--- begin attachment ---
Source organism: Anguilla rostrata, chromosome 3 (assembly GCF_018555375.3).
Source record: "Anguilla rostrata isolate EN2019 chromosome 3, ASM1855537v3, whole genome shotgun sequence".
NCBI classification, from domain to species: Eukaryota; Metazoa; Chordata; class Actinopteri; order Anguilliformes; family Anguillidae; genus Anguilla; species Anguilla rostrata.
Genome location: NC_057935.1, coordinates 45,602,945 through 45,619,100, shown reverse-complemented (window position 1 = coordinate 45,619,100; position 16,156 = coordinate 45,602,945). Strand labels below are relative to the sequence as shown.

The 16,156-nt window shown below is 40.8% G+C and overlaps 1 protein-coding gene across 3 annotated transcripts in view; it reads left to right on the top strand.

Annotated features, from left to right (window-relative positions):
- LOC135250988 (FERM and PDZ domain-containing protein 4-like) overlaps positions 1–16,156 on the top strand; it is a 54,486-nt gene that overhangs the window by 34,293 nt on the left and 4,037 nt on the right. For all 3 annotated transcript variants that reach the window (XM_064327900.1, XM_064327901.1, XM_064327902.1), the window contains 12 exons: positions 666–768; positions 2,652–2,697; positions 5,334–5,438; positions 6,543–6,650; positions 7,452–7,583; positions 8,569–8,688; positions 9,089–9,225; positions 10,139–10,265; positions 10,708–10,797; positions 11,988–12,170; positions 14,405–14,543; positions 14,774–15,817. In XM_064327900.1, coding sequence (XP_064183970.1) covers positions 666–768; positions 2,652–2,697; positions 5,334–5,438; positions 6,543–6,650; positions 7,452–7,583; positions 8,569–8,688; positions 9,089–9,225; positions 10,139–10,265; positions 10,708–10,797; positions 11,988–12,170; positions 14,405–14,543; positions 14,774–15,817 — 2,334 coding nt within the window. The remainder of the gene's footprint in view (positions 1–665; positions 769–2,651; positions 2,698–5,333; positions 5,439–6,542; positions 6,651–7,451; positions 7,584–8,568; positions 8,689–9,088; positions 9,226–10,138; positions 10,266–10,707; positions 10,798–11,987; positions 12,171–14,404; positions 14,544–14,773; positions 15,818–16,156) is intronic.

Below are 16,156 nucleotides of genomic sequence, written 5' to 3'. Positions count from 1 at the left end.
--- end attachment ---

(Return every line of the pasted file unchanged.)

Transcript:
Source organism: Anguilla rostrata, chromosome 3 (assembly GCF_018555375.3).
Source record: "Anguilla rostrata isolate EN2019 chromosome 3, ASM1855537v3, whole genome shotgun sequence".
NCBI classification, from domain to species: Eukaryota; Metazoa; Chordata; class Actinopteri; order Anguilliformes; family Anguillidae; genus Anguilla; species Anguilla rostrata.
Genome location: NC_057935.1, coordinates 45,602,945 through 45,619,100, shown reverse-complemented (window position 1 = coordinate 45,619,100; position 16,156 = coordinate 45,602,945). Strand labels below are relative to the sequence as shown.

The 16,156-nt window shown below is 40.8% G+C and overlaps 1 protein-coding gene across 3 annotated transcripts in view; it reads left to right on the top strand.

Annotated features, from left to right (window-relative positions):
- LOC135250988 (FERM and PDZ domain-containing protein 4-like) overlaps positions 1–16,156 on the top strand; it is a 54,486-nt gene that overhangs the window by 34,293 nt on the left and 4,037 nt on the right. For all 3 annotated transcript variants that reach the window (XM_064327900.1, XM_064327901.1, XM_064327902.1), the window contains 12 exons: positions 666–768; positions 2,652–2,697; positions 5,334–5,438; positions 6,543–6,650; positions 7,452–7,583; positions 8,569–8,688; positions 9,089–9,225; positions 10,139–10,265; positions 10,708–10,797; positions 11,988–12,170; positions 14,405–14,543; positions 14,774–15,817. In XM_064327900.1, coding sequence (XP_064183970.1) covers positions 666–768; positions 2,652–2,697; positions 5,334–5,438; positions 6,543–6,650; positions 7,452–7,583; positions 8,569–8,688; positions 9,089–9,225; positions 10,139–10,265; positions 10,708–10,797; positions 11,988–12,170; positions 14,405–14,543; positions 14,774–15,817 — 2,334 coding nt within the window. The remainder of the gene's footprint in view (positions 1–665; positions 769–2,651; positions 2,698–5,333; positions 5,439–6,542; positions 6,651–7,451; positions 7,584–8,568; positions 8,689–9,088; positions 9,226–10,138; positions 10,266–10,707; positions 10,798–11,987; positions 12,171–14,404; positions 14,544–14,773; positions 15,818–16,156) is intronic.

Below are 16,156 nucleotides of genomic sequence, written 5' to 3'. Positions count from 1 at the left end.